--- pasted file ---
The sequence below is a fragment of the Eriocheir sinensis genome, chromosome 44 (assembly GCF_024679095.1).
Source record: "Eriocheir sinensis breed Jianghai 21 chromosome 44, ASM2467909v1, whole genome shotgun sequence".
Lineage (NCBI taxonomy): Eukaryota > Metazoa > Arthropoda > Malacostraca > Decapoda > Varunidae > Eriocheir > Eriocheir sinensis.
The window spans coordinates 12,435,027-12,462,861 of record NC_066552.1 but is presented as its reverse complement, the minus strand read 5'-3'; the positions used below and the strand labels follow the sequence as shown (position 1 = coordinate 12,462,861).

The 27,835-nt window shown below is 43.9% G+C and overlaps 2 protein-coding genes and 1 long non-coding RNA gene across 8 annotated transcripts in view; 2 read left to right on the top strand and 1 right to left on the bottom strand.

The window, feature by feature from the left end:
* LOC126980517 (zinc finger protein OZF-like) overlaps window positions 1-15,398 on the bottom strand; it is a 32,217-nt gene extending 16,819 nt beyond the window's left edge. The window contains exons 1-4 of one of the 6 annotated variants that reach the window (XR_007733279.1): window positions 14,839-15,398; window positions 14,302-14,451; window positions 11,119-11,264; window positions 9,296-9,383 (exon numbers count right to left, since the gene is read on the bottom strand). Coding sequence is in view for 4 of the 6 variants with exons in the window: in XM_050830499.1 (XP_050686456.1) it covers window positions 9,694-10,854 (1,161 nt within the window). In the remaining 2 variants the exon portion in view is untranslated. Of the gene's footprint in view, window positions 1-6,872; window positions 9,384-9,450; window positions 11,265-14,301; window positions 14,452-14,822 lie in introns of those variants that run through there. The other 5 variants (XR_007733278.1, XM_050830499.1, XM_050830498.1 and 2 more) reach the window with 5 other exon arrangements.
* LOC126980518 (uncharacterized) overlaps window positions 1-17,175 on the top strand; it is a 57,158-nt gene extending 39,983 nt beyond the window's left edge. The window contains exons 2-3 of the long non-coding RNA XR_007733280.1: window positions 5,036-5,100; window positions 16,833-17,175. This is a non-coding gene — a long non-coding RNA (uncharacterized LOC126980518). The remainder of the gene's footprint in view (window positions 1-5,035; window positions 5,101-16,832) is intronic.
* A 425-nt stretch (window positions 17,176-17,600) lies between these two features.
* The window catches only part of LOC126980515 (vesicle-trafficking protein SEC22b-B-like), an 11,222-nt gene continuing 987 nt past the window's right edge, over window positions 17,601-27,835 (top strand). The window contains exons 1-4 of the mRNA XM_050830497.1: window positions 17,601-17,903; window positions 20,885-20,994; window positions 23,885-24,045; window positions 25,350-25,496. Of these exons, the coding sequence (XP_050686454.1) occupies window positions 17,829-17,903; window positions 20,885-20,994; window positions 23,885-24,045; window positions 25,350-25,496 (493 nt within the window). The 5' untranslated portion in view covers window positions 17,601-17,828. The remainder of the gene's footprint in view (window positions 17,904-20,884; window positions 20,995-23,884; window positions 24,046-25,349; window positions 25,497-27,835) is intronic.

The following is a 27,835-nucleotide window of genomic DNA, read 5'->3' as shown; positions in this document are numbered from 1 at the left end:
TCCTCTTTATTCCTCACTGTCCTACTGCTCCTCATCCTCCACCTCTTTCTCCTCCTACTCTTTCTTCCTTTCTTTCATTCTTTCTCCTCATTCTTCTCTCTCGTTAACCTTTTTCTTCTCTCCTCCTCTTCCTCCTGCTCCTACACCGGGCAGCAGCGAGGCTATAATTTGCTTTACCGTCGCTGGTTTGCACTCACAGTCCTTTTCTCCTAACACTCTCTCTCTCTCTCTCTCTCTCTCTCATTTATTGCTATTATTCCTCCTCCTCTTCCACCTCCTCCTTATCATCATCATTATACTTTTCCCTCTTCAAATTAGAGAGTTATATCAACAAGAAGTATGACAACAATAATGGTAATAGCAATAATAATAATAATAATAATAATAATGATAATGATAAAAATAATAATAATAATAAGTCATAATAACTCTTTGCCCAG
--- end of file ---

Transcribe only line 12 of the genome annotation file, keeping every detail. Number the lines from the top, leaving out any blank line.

TCCTCTTTATTCCTCACTGTCCTACTGCTCCTCATCCTCCACCTCTTTCTCCTCCTACTCTTTCTTCCTTTCTTTCATTCTTTCTCCTCATTCTTCTCTCTCGTTAACCTTTTTCTTCTCTCCTCCTCTTCCTCCTGCTCCTACACCGGGCAGCAGCGAGGCTATAATTTGCTTTACCGTCGCTGGTTTGCACTCACAGTCCTTTTCTCCTAACACTCTCTCTCTCTCTCTCTCTCTCTCTCATTTATTGCTATTATTCCTCCTCCTCTTCCACCTCCTCCTTATCATCATCATTATACTTTTCCCTCTTCAAATTAGAGAGTTATATCAACAAGAAGTATGACAACAATAATGGTAATAGCAATAATAATAATAATAATAATAATAATGATAATGATAAAAATAATAATAATAATAAGTCATAATAACTCTTTGCCCAG